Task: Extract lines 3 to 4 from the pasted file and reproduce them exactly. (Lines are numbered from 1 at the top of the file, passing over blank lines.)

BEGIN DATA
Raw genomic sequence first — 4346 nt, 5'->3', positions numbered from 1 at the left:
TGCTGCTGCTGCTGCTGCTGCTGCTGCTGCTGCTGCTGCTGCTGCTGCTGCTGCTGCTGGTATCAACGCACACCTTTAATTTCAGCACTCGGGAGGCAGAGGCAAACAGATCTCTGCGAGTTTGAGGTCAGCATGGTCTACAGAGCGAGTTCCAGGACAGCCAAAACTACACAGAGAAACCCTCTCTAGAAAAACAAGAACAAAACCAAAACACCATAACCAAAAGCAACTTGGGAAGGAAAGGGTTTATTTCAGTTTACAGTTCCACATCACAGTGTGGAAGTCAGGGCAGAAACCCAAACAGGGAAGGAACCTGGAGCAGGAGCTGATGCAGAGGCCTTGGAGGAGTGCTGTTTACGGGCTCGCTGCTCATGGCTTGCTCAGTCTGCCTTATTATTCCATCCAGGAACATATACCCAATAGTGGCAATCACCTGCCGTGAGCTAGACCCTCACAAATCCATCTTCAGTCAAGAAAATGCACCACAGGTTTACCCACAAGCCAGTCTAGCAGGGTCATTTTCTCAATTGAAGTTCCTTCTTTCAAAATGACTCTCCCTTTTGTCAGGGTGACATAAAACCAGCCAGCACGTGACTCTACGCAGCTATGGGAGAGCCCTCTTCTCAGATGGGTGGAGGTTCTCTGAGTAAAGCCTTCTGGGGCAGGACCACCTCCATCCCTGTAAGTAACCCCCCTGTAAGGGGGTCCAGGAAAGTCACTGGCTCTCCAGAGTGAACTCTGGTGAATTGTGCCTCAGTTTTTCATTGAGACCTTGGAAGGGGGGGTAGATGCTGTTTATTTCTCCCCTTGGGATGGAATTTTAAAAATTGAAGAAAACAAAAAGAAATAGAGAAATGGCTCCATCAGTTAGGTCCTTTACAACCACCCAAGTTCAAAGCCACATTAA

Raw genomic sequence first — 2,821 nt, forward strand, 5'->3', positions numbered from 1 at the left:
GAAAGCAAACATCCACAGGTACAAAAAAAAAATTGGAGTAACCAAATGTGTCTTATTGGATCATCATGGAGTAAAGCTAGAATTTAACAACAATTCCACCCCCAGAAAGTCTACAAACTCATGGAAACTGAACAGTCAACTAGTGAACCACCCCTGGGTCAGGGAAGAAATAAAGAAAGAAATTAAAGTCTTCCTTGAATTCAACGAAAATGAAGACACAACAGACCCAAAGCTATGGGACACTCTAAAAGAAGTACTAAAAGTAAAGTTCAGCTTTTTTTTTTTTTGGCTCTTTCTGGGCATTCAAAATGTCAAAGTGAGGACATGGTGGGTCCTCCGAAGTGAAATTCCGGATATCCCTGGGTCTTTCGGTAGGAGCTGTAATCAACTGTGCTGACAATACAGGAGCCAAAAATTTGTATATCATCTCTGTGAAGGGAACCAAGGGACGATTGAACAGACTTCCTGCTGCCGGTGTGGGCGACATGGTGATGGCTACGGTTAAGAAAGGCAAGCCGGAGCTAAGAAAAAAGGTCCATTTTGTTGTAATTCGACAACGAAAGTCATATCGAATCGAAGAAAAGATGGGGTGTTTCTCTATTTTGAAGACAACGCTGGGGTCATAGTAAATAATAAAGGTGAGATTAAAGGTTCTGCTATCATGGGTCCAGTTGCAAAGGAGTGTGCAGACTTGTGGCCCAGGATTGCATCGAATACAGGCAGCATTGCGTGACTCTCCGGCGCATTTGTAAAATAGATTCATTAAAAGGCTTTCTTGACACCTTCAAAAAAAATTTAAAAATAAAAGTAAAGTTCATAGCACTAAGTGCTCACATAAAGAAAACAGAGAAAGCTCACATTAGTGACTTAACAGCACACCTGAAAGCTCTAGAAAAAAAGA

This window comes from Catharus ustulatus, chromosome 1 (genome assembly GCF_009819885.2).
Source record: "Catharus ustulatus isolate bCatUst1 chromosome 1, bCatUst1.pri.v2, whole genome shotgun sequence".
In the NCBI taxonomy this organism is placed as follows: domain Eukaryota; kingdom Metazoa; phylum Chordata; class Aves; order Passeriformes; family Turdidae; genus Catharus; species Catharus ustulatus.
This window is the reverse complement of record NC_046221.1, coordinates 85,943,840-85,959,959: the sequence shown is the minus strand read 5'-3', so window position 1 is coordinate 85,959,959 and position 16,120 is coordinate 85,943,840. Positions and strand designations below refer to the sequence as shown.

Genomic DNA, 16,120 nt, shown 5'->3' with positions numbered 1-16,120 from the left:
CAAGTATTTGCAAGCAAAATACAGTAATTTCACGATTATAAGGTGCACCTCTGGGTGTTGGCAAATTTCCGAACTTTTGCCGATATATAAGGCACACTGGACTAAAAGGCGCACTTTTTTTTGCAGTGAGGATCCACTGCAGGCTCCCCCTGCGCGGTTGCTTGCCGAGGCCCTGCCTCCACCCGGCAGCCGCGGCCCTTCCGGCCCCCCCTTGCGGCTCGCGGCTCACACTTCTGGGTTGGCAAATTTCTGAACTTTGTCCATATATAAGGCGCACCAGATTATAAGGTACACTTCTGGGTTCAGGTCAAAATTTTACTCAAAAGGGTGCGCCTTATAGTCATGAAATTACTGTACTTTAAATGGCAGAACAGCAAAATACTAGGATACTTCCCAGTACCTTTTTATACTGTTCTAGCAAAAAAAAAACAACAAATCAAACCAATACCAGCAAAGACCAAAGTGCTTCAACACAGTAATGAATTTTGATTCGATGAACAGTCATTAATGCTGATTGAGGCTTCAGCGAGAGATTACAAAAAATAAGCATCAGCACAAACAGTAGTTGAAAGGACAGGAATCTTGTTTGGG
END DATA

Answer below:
Raw genomic sequence first — 2,821 nt, forward strand, 5'->3', positions numbered from 1 at the left:
GAAAGCAAACATCCACAGGTACAAAAAAAAAATTGGAGTAACCAAATGTGTCTTATTGGATCATCATGGAGTAAAGCTAGAATTTAACAACAATTCCACCCCCAGAAAGTCTACAAACTCATGGAAACTGAACAGTCAACTAGTGAACCACCCCTGGGTCAGGGAAGAAATAAAGAAAGAAATTAAAGTCTTCCTTGAATTCAACGAAAATGAAGACACAACAGACCCAAAGCTATGGGACACTCTAAAAGAAGTACTAAAAGTAAAGTTCAGCTTTTTTTTTTTTTGGCTCTTTCTGGGCATTCAAAATGTCAAAGTGAGGACATGGTGGGTCCTCCGAAGTGAAATTCCGGATATCCCTGGGTCTTTCGGTAGGAGCTGTAATCAACTGTGCTGACAATACAGGAGCCAAAAATTTGTATATCATCTCTGTGAAGGGAACCAAGGGACGATTGAACAGACTTCCTGCTGCCGGTGTGGGCGACATGGTGATGGCTACGGTTAAGAAAGGCAAGCCGGAGCTAAGAAAAAAGGTCCATTTTGTTGTAATTCGACAACGAAAGTCATATCGAATCGAAGAAAAGATGGGGTGTTTCTCTATTTTGAAGACAACGCTGGGGTCATAGTAAATAATAAAGGTGAGATTAAAGGTTCTGCTATCATGGGTCCAGTTGCAAAGGAGTGTGCAGACTTGTGGCCCAGGATTGCATCGAATACAGGCAGCATTGCGTGACTCTCCGGCGCATTTGTAAAATAGATTCATTAAAAGGCTTTCTTGACACCTTCAAAAAAAATTTAAAAATAAAAGTAAAGTTCATAGCACTAAGTGCTCACATAAAGAAAACAGAGAAAGCTCACATTAGTGACTTAACAGCACACCTGAAAGCTCTAGAAAAAAAGA